generator on-line. There are several. Find the one of your choice and generate your own maze. Then, overlap your maze (very simple and basic) to a picture of a given place. The picture of the given place it’s important to give us the specific features / mood of your spatial device (maze). If you want to tell us that your maze is built out of wood, then the picture should represent wood. If it is about a fluid or liquid... Let’s see what kind of qualities you’ll be conveying to all of us. Add your measuring tool to the whole and there we are. What will I learn? Today we bridge the space concept to the place concept (the image of the place of your choice). Adding some measurement information. So simple, so tricky... Why do we do this? It’s like working with a loom. We weave different threads, making our images more sophisticated and interesting. One concept at the time.
This quote applies to life, but also to place / space / architecture. What we are talking about today is related to the void. The filing of it comes as a consequence. Concentrate on the empty, on the void. This applies in our labyrinths, in Stonehenge, in Nazca, in the caves... The idea of a place, the idea of space, it is always a function of empty space. Learn to see this emptiness. If you learn this, everything will get very easy... Today, the challenge is to lay out a Cretan maze for an ant. Draw your maze. Take a picture of it to use as a background, then, add an ant, or several ants, (in order to give us an understanding in terms of measure of the whole thing). Finally, add your measuring tool to the whole. What will I learn? Today we link a spatial concept (the labyrinth) with a place concept (the image of the place of your choice). Then, we add a peculiar animal + the measuring tool. Again, so simple, but so complex... Why do we do this? As we said yesterday, it’s about adding layers to layers. Try not to lose control on what we are doing. Always remember: it’s very important to know when to stop. If your image doesn’t contain enough information, it is bad. If your image contains too much information, it is also bad.
view that looks like a labyrinth, take a picture of it. You are allowed to work on your image a little bit to enhance the “labyrinth” feeling. Start from this image of yours and overlap a diagram to it representing the whole labyrinth. Then, add your measuring tool or info and there you go! What will I learn? To transform an existing place (your home) into something else (a labyrinth). This process of transformation is a key element to the invention of space. There is place “A”, and because of our activities, it becomes “B” (with different meaning). Simple trick, great results! Why do we do this? Some students complain that in this course there is no lecture, that there is no special moment in which we give you the “secret” or “key” to understand things. Here there is a misunderstanding. The secret is in your mind. It is not about us giving you something special to read. It is not about us telling you a secret truth. It is about us giving you a lot of things to do. That’s it. Then, there will be a moment in which a click will happen in your mind.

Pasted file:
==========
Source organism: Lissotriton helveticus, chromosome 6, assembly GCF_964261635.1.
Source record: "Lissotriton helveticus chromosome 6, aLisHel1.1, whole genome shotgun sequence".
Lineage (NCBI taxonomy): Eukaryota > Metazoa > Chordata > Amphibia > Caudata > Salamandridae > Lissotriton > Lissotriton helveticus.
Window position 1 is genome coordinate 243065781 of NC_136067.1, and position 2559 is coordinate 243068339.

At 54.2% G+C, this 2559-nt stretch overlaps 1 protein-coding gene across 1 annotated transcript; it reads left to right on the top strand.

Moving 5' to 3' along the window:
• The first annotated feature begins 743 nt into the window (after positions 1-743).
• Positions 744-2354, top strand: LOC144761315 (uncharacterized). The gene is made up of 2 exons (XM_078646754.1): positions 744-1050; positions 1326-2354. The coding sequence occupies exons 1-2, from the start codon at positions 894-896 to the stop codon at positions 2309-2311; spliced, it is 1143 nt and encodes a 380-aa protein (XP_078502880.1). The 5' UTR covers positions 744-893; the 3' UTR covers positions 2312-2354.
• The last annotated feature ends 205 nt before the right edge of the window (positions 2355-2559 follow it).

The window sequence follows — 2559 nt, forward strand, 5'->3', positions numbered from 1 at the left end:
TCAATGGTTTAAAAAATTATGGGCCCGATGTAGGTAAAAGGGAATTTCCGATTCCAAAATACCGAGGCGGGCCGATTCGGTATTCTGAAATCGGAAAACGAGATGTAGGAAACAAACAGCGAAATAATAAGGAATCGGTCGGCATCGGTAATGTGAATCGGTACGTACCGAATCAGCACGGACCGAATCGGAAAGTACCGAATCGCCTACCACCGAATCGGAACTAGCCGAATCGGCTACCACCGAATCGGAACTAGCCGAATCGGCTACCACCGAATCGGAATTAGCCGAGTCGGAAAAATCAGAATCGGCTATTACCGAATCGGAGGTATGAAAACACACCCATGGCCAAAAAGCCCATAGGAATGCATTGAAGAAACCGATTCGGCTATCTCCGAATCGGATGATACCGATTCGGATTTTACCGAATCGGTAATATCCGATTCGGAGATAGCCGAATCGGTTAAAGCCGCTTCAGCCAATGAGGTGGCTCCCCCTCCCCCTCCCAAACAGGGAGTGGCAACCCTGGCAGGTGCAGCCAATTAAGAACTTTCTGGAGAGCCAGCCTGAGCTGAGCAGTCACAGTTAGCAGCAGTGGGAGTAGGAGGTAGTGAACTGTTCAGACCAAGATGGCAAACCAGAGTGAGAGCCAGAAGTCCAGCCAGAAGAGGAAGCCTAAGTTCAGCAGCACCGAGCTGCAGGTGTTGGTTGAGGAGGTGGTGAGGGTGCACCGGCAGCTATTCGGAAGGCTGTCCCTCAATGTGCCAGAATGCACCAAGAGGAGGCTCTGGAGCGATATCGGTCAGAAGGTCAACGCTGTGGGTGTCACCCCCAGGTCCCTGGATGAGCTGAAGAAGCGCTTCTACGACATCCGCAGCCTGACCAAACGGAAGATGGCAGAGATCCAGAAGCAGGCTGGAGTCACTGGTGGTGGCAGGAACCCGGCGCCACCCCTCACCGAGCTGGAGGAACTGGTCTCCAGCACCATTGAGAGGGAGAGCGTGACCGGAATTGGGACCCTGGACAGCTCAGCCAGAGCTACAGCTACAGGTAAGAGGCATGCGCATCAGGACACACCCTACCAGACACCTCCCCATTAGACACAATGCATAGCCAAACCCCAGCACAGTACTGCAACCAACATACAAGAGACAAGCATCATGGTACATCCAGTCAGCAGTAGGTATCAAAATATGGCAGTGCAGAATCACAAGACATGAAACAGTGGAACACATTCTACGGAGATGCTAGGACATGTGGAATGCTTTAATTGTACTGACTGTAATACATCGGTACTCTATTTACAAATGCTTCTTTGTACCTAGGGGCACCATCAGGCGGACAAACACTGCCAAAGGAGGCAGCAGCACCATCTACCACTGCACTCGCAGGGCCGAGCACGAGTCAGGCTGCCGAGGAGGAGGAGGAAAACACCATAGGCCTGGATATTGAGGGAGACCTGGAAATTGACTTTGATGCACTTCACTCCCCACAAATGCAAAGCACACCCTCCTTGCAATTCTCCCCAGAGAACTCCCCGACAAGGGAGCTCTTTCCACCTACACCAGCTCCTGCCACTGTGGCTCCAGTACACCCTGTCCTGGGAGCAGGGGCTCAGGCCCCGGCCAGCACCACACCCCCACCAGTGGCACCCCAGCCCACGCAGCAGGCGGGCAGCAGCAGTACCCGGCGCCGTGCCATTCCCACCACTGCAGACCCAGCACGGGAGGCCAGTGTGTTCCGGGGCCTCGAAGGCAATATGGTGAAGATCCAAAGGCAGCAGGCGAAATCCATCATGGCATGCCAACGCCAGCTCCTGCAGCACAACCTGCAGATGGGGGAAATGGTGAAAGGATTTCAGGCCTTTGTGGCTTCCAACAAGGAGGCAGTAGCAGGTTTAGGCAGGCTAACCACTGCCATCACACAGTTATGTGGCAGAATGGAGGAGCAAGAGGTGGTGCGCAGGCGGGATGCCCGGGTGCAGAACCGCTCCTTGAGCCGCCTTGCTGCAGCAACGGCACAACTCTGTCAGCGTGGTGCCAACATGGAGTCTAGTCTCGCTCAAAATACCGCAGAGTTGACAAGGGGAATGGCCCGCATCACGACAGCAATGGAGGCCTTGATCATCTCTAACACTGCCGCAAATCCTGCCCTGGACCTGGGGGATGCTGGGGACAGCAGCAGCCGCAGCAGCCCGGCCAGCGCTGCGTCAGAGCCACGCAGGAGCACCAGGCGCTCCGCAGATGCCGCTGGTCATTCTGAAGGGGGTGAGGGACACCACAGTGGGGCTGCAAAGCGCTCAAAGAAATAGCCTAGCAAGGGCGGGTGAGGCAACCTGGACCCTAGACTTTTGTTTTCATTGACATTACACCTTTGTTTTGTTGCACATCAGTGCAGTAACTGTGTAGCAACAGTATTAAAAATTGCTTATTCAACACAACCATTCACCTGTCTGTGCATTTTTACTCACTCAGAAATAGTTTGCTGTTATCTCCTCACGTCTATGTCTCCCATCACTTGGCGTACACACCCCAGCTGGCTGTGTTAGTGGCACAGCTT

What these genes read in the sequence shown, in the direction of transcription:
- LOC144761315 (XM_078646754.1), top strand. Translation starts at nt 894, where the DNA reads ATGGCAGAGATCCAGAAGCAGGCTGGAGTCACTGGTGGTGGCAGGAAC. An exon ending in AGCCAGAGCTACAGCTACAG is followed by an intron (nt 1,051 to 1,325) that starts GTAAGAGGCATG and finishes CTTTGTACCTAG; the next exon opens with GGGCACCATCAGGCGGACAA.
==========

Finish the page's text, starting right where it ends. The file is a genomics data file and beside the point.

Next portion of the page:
will find in Bruno Zevi’s book: “Architecture as Space”. It’s an old book (1957), but everything is there. Yesterday, you worked on an interior space. Today, you will work on exteriors. Find a special place in your city. One that can be “felt” as a labyrinth. Once you find it, take a picture. Work on your picture (collage?). Enhance its labyrinth features. Now, we want to see some kind of map-diagram to help us “fall” into your labyrinth. A scale, measuring tool and there we go. What will I learn? To take an existing place in your city and transform it into a spatial labyrinth. Compared to what we did yesterday, it is more difficult. Something more everyday. That’s it, that’s all. Why do we do this? Lao Tzu said: For the wise man looks into space and he knows there is no limited dimensions. This is where we are at today
a child? Time to go to bed. The lights are turned off for you to enter into an incredible world. Some of us were sent to hyperspaced via a starship, others got into a capsule, submarine or a cave. This is where we are this week. In our beds. Beds transformed into stunning caves... Get under your blankets / sheets (in your bed). Take a picture of this special place you are at. Convey the idea that it is some kind of incredible prehistoric cave. Suggestion: the tricky bit of today’s task is to work with lights. How to get an appropriate lighting? Not easy at all. Make your tests. Why do we do this? If you are able to transform your bed into a prehistoric cave, you are faring well with our journey. Do you remember Mr. Wittgenstein? The cool philosopher? He once said: I am not interested in erecting a building, but in presenting to myself the foundations of all possible buildings. What will I learn? To work with lights, one of the most difficult tasks one can face. Good luck and may the force be with you.